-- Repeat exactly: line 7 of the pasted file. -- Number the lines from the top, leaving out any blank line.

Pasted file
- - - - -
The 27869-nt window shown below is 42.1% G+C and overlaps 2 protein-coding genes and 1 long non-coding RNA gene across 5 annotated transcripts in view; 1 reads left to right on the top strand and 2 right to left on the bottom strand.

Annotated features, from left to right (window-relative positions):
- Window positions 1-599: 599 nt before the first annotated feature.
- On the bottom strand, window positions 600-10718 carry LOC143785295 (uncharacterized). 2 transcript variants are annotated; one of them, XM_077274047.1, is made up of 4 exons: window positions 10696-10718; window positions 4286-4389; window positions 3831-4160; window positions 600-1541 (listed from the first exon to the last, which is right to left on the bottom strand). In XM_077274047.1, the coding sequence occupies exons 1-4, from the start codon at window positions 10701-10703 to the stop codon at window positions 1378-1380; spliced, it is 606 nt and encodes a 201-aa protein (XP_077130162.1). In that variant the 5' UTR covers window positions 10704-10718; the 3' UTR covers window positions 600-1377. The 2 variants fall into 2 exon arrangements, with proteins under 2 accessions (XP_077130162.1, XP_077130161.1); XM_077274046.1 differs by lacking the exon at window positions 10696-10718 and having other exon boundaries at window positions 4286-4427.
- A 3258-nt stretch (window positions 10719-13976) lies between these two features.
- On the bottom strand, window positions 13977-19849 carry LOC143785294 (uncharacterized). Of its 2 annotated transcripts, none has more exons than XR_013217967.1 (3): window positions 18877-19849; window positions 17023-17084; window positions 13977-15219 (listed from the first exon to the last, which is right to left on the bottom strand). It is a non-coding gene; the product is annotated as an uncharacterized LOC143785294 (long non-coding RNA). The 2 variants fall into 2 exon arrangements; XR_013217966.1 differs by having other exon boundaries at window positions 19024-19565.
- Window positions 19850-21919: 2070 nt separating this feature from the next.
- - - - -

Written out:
- Window positions 19850-21919: 2070 nt separating this feature from the next.